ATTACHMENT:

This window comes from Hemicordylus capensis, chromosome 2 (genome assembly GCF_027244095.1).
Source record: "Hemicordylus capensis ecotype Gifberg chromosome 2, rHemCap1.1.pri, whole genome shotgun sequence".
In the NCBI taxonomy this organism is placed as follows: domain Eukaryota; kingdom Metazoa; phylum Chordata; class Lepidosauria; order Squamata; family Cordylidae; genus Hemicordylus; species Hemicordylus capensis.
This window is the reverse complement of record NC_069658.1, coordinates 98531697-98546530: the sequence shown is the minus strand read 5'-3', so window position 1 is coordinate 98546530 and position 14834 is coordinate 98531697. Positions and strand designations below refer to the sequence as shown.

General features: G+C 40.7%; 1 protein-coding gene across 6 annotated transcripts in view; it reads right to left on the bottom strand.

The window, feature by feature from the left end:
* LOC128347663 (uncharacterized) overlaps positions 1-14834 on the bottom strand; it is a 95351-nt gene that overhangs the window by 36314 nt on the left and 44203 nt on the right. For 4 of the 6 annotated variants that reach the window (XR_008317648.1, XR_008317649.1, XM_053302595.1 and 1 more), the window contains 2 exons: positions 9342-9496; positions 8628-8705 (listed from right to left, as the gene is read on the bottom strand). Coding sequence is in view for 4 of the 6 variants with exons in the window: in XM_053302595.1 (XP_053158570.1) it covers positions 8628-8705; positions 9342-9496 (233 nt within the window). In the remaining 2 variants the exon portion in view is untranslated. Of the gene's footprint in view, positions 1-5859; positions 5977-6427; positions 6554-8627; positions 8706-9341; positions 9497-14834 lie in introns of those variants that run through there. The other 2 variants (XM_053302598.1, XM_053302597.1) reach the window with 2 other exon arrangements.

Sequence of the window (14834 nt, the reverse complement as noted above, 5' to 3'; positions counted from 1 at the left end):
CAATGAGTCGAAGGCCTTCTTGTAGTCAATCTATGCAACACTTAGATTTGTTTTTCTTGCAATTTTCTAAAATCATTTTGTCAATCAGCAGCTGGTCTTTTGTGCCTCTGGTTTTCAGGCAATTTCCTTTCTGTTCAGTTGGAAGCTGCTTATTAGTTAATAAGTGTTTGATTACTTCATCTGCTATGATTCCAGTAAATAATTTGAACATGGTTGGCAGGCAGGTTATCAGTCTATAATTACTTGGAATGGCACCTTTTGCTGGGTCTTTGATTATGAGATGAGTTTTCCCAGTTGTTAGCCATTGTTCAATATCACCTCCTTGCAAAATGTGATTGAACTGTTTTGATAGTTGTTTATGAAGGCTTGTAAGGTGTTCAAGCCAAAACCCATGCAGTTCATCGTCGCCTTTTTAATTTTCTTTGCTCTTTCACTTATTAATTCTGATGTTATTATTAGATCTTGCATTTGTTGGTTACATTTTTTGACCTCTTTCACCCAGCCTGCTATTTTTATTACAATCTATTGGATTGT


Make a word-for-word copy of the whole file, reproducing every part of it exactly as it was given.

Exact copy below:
This window comes from Hemicordylus capensis, chromosome 2 (genome assembly GCF_027244095.1).
Source record: "Hemicordylus capensis ecotype Gifberg chromosome 2, rHemCap1.1.pri, whole genome shotgun sequence".
In the NCBI taxonomy this organism is placed as follows: domain Eukaryota; kingdom Metazoa; phylum Chordata; class Lepidosauria; order Squamata; family Cordylidae; genus Hemicordylus; species Hemicordylus capensis.
This window is the reverse complement of record NC_069658.1, coordinates 98531697-98546530: the sequence shown is the minus strand read 5'-3', so window position 1 is coordinate 98546530 and position 14834 is coordinate 98531697. Positions and strand designations below refer to the sequence as shown.

General features: G+C 40.7%; 1 protein-coding gene across 6 annotated transcripts in view; it reads right to left on the bottom strand.

The window, feature by feature from the left end:
* LOC128347663 (uncharacterized) overlaps positions 1-14834 on the bottom strand; it is a 95351-nt gene that overhangs the window by 36314 nt on the left and 44203 nt on the right. For 4 of the 6 annotated variants that reach the window (XR_008317648.1, XR_008317649.1, XM_053302595.1 and 1 more), the window contains 2 exons: positions 9342-9496; positions 8628-8705 (listed from right to left, as the gene is read on the bottom strand). Coding sequence is in view for 4 of the 6 variants with exons in the window: in XM_053302595.1 (XP_053158570.1) it covers positions 8628-8705; positions 9342-9496 (233 nt within the window). In the remaining 2 variants the exon portion in view is untranslated. Of the gene's footprint in view, positions 1-5859; positions 5977-6427; positions 6554-8627; positions 8706-9341; positions 9497-14834 lie in introns of those variants that run through there. The other 2 variants (XM_053302598.1, XM_053302597.1) reach the window with 2 other exon arrangements.

Sequence of the window (14834 nt, the reverse complement as noted above, 5' to 3'; positions counted from 1 at the left end):
CAATGAGTCGAAGGCCTTCTTGTAGTCAATCTATGCAACACTTAGATTTGTTTTTCTTGCAATTTTCTAAAATCATTTTGTCAATCAGCAGCTGGTCTTTTGTGCCTCTGGTTTTCAGGCAATTTCCTTTCTGTTCAGTTGGAAGCTGCTTATTAGTTAATAAGTGTTTGATTACTTCATCTGCTATGATTCCAGTAAATAATTTGAACATGGTTGGCAGGCAGGTTATCAGTCTATAATTACTTGGAATGGCACCTTTTGCTGGGTCTTTGATTATGAGATGAGTTTTCCCAGTTGTTAGCCATTGTTCAATATCACCTCCTTGCAAAATGTGATTGAACTGTTTTGATAGTTGTTTATGAAGGCTTGTAAGGTGTTCAAGCCAAAACCCATGCAGTTCATCGTCGCCTTTTTAATTTTCTTTGCTCTTTCACTTATTAATTCTGATGTTATTATTAGATCTTGCATTTGTTGGTTACATTTTTTGACCTCTTTCACCCAGCCTGCTATTTTTATTACAATCTATTGGATTGT